It could be worse. I could be … well … I’ll leave the variety of unsavory addictions off the table and admit that this thrift shopping thing can occasionally get out of hand. I’d like to present myself as merely frugal, but the trail of thrift stores I’ve left in my wake presents a different picture. My dream vacation would include my favorite Junior League Shops – Michigan (Birmingham, Grosse Pointe), Pennsylvania (Ardmore, Lancaster, and the Hospital Benefit in Bryn Mawr), Connecticut (Darien, Westport, Hartford), California (San Francisco, Claremont, Pasadena), New York (Long Island -Roslyn), Illinois (Evanston), Tennessee (Memphis), Maryland (Baltimore), and Texas (Dallas). I’d need to stop in to see what’s happening at Keezer’s on River Street in Cambridge, slightly pricier than some but a sure thing when it comes to men’s wear.
Side note: It is cheaper to buy a quality vintage tuxedo (and who doesn’t want a vintage tuxedo?) than to rent one. At Keezer’s, a used tux (jacket and pants) is about $65.00. At the Hospice Unique Boutique in Ashland, Oregon (where I volunteer), a Brooks Brothers Tuxedo will set you back about $25.00. Similarly, touting the bargains at the HUB, a gorgeous bridal gown goes for less that $50.00.
But wait! There’s more!
Churches (St. Alban’s and Christ Church in D.C), Hospitals, etc. (Greenwich Hospital Auxiliary in CT, American Cancer Discovery Shops in Sunnyvale and Menlo Park, CA. St. Stephen’s in Armonk, NY), Friends of Pets (Animal Aid in Tulsa), Schools (Town School in San Francisco, Ann Arbor PTO MI) – all operate thrift stores that are NOT consignment shops, NOT junk shops, NOT grimy, stale, and high-priced.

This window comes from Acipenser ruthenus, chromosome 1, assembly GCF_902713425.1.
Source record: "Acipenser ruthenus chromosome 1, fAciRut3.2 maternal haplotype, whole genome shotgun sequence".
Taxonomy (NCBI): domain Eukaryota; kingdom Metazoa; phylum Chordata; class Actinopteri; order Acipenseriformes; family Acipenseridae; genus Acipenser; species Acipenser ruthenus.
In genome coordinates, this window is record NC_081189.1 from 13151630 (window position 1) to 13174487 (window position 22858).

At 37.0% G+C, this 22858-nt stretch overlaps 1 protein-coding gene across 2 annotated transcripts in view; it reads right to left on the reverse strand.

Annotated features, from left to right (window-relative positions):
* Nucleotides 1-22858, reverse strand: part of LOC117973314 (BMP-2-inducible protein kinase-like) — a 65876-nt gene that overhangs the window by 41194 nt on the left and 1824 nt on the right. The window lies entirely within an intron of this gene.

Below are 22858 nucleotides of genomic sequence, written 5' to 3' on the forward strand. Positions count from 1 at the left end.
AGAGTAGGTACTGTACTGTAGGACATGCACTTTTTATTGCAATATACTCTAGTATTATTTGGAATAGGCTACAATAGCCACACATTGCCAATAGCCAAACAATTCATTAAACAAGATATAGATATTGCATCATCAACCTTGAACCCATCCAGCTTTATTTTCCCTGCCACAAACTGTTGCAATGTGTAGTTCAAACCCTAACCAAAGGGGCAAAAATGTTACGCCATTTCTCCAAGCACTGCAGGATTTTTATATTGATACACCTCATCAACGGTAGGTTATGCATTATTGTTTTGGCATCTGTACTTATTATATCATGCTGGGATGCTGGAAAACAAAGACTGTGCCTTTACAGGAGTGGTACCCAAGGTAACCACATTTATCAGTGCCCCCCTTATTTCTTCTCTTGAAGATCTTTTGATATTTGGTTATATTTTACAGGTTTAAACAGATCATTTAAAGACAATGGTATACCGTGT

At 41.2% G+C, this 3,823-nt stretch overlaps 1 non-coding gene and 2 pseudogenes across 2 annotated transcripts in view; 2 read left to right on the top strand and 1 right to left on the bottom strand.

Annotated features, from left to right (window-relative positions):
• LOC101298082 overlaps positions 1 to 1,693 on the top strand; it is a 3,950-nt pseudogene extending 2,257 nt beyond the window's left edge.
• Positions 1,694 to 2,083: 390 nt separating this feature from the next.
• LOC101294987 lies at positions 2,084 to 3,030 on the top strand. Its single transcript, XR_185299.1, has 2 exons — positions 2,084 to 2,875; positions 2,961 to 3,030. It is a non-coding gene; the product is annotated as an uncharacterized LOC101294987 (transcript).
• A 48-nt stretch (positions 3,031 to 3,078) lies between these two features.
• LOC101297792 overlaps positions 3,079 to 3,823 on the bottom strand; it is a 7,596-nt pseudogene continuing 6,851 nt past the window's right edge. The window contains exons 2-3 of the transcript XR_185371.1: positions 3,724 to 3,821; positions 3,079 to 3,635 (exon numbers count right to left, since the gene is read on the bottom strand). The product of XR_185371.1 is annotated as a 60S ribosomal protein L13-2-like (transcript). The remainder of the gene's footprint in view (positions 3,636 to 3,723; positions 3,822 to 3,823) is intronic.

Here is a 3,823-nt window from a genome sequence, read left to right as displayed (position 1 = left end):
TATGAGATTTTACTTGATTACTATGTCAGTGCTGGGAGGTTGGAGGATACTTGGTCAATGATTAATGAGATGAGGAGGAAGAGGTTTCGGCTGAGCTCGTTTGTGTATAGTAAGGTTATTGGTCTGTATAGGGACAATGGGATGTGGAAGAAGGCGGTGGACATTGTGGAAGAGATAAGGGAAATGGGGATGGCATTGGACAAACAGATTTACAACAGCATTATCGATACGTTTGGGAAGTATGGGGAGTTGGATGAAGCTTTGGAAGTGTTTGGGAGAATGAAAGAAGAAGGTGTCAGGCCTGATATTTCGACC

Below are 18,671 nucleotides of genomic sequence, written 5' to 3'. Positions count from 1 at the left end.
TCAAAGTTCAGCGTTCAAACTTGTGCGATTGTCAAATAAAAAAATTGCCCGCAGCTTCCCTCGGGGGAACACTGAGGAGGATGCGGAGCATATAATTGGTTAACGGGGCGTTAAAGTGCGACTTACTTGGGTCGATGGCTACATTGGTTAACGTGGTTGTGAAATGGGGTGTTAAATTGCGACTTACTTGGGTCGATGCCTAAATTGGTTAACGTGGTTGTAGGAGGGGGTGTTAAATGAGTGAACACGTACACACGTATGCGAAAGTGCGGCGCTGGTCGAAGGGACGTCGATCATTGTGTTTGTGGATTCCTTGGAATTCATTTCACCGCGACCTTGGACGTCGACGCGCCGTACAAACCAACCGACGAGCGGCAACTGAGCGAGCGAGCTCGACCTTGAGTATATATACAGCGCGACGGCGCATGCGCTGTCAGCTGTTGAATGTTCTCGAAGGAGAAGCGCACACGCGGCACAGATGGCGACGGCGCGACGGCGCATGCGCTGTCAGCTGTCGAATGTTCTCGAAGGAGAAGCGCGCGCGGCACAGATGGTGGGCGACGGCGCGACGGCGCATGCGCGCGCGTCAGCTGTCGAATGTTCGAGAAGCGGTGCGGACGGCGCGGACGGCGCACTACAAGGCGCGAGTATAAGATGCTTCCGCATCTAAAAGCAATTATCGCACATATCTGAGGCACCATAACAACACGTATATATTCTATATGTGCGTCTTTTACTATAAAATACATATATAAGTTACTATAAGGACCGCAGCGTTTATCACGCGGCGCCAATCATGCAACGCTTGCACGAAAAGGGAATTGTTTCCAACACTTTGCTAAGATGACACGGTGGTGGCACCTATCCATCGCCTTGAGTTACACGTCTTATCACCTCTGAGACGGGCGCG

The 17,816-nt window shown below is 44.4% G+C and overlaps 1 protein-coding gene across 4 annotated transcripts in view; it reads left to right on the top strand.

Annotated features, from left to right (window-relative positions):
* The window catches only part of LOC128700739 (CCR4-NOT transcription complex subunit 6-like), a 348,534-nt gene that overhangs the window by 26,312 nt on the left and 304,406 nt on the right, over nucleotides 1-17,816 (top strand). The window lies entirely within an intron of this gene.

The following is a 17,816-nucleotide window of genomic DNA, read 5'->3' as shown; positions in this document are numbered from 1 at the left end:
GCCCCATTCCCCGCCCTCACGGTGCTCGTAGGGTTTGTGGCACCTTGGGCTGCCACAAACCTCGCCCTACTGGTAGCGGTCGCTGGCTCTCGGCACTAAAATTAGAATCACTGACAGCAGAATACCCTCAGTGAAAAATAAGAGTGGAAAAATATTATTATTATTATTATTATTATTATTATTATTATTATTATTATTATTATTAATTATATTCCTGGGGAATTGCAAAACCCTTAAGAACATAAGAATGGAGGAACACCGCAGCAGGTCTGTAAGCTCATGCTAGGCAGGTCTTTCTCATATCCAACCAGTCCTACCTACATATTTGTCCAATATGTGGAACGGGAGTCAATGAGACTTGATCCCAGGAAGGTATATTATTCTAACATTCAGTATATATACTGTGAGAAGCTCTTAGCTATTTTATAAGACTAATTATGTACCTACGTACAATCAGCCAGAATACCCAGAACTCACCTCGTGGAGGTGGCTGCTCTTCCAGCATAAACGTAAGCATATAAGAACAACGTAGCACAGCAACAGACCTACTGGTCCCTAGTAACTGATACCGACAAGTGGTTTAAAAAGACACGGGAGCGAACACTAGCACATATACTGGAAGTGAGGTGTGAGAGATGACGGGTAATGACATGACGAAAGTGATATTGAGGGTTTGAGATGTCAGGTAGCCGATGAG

The trick is to find a neighborhood with the right demographic; for me, the right demographic includes well dressed men whose widows clean out closets in one fell swoop. College towns are great as profs generally dress reasonably well and apparently retire nearby and leave a full closet when they pass into the great mystery. The St. Vincent De Paul Thrift Shop adjacent to the University of California at Santa Barbara was a gold mine; I would regularly tote home togs from Brooks Brothers, J Press, and Ralph Lauren, never spending more than $5.00 for a shirt or $12.00 for a suit.
All of which leads to the topic of today’s reflection: The Unclaimed Baggage Store In Scottsboro, Alabama.
Scottsboro is a small city about forty miles from Huntsville, generally not on the beaten path for most tourists, at least until Doyle Owens began driving to airports and picking up unclaimed baggage. Today the shop occupies more than a city block and welcomes more than a million visitors each year. I expected to see a lot of umbrellas and rain coats, which were plentiful, and some clothing, and luggage. I did not expect to see a mountain of electronic devices, from Ipods and headphones to laptops and amplifiers. One room is filled with sporting goods – skis, snowshoes, skate boards, surf boards, golf clubs, tennis racquets, basketballs, bowling balls, lawn darts, catchers’ masks. The music room is a treasure trove of guitars, French horns, keyboards, drums, maracas, synthesizers, trumpets, oboes, violins, harmonicas, accordions, bagpipes (which worked out well for the guy who bought the tartan kilt in the menswear section) .